However, the age of the software does not imply that it is not secure. The Debian Security Team takes security very seriously. They track the vulnerabilities found in software in the archive and backport the necessary patches (or write new patches if they must) to make sure that every piece of software in the archive is secure. Although all of the patches the Security Team produces will make it into the stable archive eventually, there is a two week delay for most packages while updates are vetted and tested. Obviously this is not ideal for security fixes, which is why the Security Team maintains their own archive (security.debian.org) which is added to the sources.list of all Debian installations by default. Security updates are delivered immediately through that repository before they eventually filter down to the other relevant release repositories.

 

Bugs filed against software in the stable repository will be fixed while that release is still supported. (Debian Squeeze and Wheezy are both currently supported stable releases, designated oldstable and stable respectively.) However, due to the restrictions imposed on software in a stable release and given the finite amount of time package maintainers have to work on their packages, only bugs marked "severe" and "release-critical" are likely to be fixed in stable releases. If bugs with lower severity are still relevant to the version of the package available in Debian Testing or Unstable, the package maintainer is much more likely to fix them so they will make it into the next stable release. (Therefore filing bugs of any severity is not futile.) Since the severity of bugs is so important to release tracking, as you can see from my brief description, package maintainers and the Security Team reserve the right to change the severity of any bug at their discretion. Unfortunately users occasionally file bugs with a much higher priority than they deserve just so the bug will be looked at. The maintainer of the affected package is assumed to have a much greater understanding of the internals of the software than the user and is hence allowed to change the severity of any bug filed against his package at his discretion. As a courtesy maintainers will often also comment on the bug explaining why the severity was changed. Similarly the Security Team sometimes needs to change the severity of a bug when it relates to a pending security vulnerability, for obvious reasons.

 

If you are interested in installing the latest version of LibreOffice on Debian Wheezy, you can do so through the backports repository. There is a backports repository provided for every Debian stable release for those who want the latest version of select packages. It is up to the maintainers of each package to decide whether they want to include their package in the backports repository, although many do for popular packages (such as LibreOffice and VLC). Packages in backports then track the version of that package in testing. This helps to ensure that a stable installation with backports installed will be cleanly upgradeable to the next stable release. However APT default policy dictates that even after adding the backports repository to your installation, software from it will not be automatically installed. You have to manually install it by temporarily giving packages in backports priority via your APT front-end. For example, you could install (or upgrade) LibreOffice in Wheezy from backports using apt-get as follows: sudo apt-get install -t wheezy-backports libreoffice. Once software is installed from backports it will track new releases in backports by default. So following the previous example, when a new version of LibreOffice is added to Wheezy Backports it will be installed with your system updates with no further intervention required.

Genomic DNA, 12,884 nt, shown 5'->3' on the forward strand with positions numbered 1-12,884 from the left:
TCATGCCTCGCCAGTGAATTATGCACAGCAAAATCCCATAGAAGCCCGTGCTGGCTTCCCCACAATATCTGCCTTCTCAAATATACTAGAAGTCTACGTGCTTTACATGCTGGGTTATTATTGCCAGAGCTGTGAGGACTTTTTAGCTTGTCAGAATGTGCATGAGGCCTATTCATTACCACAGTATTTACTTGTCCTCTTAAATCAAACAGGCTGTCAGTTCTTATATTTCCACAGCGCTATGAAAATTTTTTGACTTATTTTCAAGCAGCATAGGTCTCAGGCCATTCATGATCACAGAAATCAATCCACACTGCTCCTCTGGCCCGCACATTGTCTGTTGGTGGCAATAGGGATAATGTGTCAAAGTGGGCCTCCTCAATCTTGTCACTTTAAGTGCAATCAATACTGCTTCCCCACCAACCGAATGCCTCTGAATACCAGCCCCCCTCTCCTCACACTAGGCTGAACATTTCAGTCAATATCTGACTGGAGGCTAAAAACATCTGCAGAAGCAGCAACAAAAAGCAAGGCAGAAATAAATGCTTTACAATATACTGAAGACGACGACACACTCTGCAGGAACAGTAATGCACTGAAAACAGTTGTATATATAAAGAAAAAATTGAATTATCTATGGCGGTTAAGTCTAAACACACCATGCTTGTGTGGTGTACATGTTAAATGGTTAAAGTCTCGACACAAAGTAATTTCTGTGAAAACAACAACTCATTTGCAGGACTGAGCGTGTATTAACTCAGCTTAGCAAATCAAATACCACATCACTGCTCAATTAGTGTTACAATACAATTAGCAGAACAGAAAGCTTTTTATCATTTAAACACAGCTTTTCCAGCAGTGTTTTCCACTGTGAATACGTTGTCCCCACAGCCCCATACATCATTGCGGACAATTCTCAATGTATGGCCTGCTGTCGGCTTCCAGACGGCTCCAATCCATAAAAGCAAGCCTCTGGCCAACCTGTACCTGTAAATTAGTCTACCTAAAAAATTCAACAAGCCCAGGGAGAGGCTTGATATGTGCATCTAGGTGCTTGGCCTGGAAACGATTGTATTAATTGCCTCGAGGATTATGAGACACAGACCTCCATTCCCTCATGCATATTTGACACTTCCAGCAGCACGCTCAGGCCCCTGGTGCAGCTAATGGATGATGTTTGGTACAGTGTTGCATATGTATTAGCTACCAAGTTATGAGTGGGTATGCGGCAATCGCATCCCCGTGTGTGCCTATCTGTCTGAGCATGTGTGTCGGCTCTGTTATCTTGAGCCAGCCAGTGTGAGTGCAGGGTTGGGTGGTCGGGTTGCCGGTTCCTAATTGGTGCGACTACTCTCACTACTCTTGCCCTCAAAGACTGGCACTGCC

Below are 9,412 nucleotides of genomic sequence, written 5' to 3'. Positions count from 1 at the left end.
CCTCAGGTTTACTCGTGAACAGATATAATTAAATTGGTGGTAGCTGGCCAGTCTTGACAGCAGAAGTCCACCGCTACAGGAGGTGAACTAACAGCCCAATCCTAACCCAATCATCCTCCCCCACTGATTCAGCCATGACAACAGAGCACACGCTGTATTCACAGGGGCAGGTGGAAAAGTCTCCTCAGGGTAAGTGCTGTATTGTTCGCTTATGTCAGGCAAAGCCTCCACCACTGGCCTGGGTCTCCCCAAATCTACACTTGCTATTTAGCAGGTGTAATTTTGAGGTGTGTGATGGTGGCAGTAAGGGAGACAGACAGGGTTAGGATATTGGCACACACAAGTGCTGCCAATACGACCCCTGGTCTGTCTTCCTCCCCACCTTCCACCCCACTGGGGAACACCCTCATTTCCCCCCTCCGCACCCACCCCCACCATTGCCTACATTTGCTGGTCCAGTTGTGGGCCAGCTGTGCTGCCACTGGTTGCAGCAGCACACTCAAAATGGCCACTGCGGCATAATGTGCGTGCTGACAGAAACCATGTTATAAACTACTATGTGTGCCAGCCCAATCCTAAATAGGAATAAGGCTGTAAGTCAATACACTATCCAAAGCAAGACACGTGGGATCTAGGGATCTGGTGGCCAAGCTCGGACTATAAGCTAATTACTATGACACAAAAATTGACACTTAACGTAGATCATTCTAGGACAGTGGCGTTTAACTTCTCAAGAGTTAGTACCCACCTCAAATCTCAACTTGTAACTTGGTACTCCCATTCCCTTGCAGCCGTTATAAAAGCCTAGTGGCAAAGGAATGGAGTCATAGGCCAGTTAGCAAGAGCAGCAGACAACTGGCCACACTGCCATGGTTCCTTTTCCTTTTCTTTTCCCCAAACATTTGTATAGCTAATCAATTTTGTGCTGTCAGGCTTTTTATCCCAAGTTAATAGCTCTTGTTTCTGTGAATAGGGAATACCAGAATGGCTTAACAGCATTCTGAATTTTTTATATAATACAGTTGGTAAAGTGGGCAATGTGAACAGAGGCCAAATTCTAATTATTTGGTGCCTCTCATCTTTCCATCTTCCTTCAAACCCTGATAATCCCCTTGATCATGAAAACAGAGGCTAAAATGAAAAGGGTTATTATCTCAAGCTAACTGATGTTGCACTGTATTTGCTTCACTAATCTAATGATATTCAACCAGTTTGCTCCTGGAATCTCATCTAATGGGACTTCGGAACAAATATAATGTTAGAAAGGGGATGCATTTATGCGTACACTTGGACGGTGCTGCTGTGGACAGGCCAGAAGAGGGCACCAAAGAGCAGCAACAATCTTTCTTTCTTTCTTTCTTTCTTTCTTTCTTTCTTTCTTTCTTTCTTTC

I hope my answer satisfied your curiosity. If not, feel free to ask me more questions. I have some understanding of Debian's internal procedures from the perspective of a package maintainer.



#6 Growled

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Posted 13 August 2013 - 18:30

Is there any way to track version numbers in backports?



#7 +Karl L.

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Posted 13 August 2013 - 18:42

Is there any way to track version numbers in backports?

 
Do you mean install new software from backports by default? You can do that via your APT preferences. For example, a simple /etc/apt/preferences that gives packages in backports equal priority to packages in stable would look something like the following:
 

Package: *
Pin: release a=wheezy
Pin-Priority: 600

Package: *
Pin: release a=wheezy-updates
Pin-Priority: 600

Package: *
Pin: release a=wheezy-backports
Pin-Priority: 600


#8 Growled

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Posted 13 August 2013 - 18:46

That's very helpful, xorangekiller. Thank you. :)